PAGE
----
Tax-exempt investors have their own special metabolism. They seem not to react to bad news until someone presents them with an old newspaper and commands them to sit down and read it. The facts seem to startle the coupon clippers—why did no one tell them?— whereupon the market goes to pieces. Certainly, such was the case with Puerto Rico last summer (Grant’s, April 5, 2013). The commonwealth didn’t rack up all that debt by itself; a sleepy and guileless bond market was its co-dependent.

Grant’s Interest Rate Observer on Puerto Rico, May 2, 2014

Grant’s Interest Rate Observer’s research on Puerto Rico has been accurate and far-seeing. Its founder and editor Jim Grant has a reputation as a fixed-income analyst. His son, Charles Grant, studies Puerto Rico’s financials.

In a phone interview, Grant commended the Puerto Rico government for its effort to pay its debts. But, given the commonwealth’s population decline and low labor participation rate of around 40 percent, he is unable to discern any long-term plan to right size the government’s debt load. He wrote in a recent commentary:

Knowing the best way to trade municipal bonds

For retail investors, it has always been a little murky where their municipal bond trades are executed. Municipal bonds can officially trade on the New York Stock Exchange Bonds platform, but they rarely do. Instead, almost all municipal bond trades happen over-the-counter between dealers via alternative trading platforms like Bonddesk (a part of Tradeweb that is majority-owned by Thomson Reuters) or The MuniCenter. Unlike the equity market, municipal bond brokers are not required to disclose where they execute a specific trade.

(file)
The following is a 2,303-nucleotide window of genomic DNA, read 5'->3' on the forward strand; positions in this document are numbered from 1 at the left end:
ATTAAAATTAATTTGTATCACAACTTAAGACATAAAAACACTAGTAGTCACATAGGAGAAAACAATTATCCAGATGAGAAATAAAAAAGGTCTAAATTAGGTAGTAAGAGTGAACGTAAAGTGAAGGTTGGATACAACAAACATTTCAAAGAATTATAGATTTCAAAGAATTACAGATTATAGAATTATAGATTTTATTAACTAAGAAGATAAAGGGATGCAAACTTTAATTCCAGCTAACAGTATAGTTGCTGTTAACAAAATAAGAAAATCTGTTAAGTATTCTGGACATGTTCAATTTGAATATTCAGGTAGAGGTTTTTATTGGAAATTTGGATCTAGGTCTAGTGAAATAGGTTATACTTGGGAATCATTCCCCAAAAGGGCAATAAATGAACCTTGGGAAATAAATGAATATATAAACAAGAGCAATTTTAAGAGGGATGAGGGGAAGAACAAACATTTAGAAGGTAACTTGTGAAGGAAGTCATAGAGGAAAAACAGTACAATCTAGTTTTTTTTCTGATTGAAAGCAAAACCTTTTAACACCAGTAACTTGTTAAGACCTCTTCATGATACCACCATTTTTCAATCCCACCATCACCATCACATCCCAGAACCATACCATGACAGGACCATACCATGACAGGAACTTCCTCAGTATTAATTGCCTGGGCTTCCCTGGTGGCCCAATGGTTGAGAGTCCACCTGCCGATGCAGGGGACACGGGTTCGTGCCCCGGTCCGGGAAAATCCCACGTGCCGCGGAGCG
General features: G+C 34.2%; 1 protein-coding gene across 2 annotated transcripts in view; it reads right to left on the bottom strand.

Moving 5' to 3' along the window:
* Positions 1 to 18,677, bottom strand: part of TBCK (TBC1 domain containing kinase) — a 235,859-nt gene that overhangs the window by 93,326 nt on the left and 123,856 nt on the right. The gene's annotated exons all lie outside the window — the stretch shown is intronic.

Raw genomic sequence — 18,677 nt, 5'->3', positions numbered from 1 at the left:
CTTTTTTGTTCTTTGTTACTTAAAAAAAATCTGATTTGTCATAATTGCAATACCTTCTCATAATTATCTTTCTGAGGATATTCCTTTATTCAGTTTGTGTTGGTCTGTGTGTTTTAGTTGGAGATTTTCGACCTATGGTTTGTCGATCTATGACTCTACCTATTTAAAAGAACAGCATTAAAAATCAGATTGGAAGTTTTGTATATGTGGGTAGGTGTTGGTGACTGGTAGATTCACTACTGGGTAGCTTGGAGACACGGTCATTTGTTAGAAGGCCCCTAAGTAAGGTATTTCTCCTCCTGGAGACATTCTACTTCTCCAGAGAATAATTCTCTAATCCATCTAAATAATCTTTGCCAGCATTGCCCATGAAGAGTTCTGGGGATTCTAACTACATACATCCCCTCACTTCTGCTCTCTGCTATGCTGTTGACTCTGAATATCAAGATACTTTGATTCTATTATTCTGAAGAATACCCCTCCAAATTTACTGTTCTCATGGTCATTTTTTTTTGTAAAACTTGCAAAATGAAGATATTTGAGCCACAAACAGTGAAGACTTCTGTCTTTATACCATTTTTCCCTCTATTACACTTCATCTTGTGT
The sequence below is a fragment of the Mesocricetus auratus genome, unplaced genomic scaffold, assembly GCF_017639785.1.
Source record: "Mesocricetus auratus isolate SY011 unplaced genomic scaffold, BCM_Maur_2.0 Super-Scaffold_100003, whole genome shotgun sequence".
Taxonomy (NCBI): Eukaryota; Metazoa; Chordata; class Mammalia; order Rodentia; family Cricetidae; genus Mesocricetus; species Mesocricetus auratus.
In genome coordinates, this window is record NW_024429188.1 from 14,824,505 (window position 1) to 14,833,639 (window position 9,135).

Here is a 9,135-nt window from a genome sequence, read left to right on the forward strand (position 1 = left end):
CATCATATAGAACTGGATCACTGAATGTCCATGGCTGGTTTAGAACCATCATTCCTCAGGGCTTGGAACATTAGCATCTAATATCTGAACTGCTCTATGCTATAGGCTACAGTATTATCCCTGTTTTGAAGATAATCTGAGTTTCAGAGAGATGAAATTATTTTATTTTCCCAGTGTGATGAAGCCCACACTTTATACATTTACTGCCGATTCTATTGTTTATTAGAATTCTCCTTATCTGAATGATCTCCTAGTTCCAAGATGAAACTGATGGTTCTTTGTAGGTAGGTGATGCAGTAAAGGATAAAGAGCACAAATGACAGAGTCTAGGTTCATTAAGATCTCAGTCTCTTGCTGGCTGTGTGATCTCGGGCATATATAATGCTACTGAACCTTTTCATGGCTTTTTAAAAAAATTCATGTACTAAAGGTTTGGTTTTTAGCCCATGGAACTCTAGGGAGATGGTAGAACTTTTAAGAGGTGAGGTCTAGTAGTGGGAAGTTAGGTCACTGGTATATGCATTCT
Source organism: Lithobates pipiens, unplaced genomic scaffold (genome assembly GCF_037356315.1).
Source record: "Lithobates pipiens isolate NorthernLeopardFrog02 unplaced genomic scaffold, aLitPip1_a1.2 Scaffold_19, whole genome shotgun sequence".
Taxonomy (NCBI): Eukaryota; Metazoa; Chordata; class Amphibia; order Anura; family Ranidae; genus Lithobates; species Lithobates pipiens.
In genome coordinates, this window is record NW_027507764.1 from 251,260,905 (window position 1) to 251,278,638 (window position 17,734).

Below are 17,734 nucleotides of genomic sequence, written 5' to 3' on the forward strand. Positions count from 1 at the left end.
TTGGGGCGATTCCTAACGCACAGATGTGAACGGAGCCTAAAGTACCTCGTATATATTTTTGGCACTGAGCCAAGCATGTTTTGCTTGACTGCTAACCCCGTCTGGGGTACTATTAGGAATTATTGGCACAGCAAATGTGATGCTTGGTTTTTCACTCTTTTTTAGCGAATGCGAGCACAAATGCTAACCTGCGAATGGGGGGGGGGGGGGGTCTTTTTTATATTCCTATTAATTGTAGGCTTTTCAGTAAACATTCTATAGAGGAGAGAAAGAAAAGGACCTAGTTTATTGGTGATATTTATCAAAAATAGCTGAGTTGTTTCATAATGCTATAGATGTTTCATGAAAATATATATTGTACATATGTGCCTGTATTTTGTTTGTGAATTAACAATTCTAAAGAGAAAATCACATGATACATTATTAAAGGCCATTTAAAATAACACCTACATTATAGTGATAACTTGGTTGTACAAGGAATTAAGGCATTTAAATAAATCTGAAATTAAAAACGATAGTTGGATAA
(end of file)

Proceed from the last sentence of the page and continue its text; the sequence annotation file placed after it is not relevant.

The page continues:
Brokers are only required to give customers “fair pricing.” They are not required to route retail orders to where they will find the best execution. The fair pricing rule requires “the dealer either will need to know the current market value of the security, or will have to use diligence in the attempt to ascertain it.” A requirement for “fair pricing” is a lower standard than “best execution.”

The Municipal Securities Rulemaking Board announced that it will seek approval for a new best execution rule that governs how broker-dealers handle retail orders for municipal bond trades.